The title ‘Hard to be a God’ refers to Anton’s (known by his alias ‘don Rumata’ throughout the book) perception of his precarious role as an observer on the planet, for while he has far more advance knowledge than the people around him, he is forbidden to assist too actively, as it would interfere with the natural progress of history. The book pays a lot of attention to the internal world of the main character, showing his own evolution from an emotionally uninvolved ‘observer’ to the person who rejects the blind belief in theory when confronted with the cruelty of real events.
Pictograms [pik-tuh-gram] are small images that convey their meaning through a pictorial resemblance to a physical object. Early written symbols were based on pictograms (pictures which resemble what they signify) and ideograms (symbols which represent ideas). Ancient Sumerian, Egyptian, and Chinese civilizations developed them into logographic (word-based) writing systems including cuneiform and hieroglyphics, which also uses drawings as phonetic letters or determinative rhymes.
Pictograms are still in use as the main medium of written communication in some non-literate cultures in Africa, the Americas, and Oceania. In certain modern use, pictograms participate to a formal language (e.g. hazards pictograms such as the skull and crossbones, a common warning for poison). Pictograms have also been popularized in use on the web and in software, better known as ‘icons’ displayed on a computer screen in order to help user navigate a computer system or mobile device.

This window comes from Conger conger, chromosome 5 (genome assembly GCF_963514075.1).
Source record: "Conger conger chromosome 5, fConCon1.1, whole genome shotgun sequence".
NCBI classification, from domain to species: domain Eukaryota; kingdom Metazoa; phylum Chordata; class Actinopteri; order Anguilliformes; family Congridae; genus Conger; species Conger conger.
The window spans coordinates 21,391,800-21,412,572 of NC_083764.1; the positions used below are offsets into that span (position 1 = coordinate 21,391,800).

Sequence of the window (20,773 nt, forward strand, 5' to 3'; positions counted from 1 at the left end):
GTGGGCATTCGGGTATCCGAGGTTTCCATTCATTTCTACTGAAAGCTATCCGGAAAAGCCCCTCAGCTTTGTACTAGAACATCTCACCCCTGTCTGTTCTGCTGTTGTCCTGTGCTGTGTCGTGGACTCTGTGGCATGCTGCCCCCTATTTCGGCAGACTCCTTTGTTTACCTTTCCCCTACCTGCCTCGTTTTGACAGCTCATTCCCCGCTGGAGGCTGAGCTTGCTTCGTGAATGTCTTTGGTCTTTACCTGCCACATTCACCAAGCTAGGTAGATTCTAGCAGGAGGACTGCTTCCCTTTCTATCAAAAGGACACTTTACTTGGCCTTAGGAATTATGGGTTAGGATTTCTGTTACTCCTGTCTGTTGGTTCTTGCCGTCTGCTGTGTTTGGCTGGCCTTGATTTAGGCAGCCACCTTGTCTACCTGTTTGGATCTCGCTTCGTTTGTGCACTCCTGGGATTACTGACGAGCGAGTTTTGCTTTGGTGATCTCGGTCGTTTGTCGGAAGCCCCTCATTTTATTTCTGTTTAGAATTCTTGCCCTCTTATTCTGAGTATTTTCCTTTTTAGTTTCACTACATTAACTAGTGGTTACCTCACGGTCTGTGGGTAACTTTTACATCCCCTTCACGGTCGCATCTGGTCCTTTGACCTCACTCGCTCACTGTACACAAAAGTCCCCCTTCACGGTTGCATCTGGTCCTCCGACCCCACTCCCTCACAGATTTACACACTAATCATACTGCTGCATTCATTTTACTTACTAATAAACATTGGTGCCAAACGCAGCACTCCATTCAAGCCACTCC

Psychoactive toads are amphibians from which psychoactive substances from the family of bufotoxins can be derived. The skin and poison of Bufo alvarius (Colorado River toad or Sonoran Desert toad) contain 5-MeO-DMT and bufotenin, which both belong to the family of hallucinogenic tryptamines. The skin or poison of the toads may produce psychoactive effects when ingested. To obtain the psychoactive substances the toxin of psychoactive toads is commonly milked from their poison glands. The milking procedure does not harm the toad — it consists of stroking the animal under its chin to initiate the defensive poison response.
Once the liquid toxin has been collected and dried, it can be used for its psychedelic effects. The toad takes about a month to refill its poison glands. Rumors dating from the 1970s claimed that groups of hippies, some including teenagers, were licking the psychoactive toads to get high. Albert Most, founder of the Church of the Toad of Light and a proponent of recreational use of Bufo alvarius poison, published a booklet titled ‘Bufo alvarius: The Psychedelic Toad of the Sonoran Desert’ in 1983 which explained how to extract and smoke the secretions.
Human nature refers to the distinguishing characteristics, including ways of thinking, feeling and acting, that humans tend to have naturally, independently of the influence of culture. The questions of what these characteristics are, what causes them, and how fixed human nature is, are amongst the oldest and most important questions in western philosophy. They have particularly important implications in ethics, politics, and theology. This is partly because human nature can be regarded as both a source of norms of conduct or ways of life, as well as presenting obstacles or constraints on living a good life.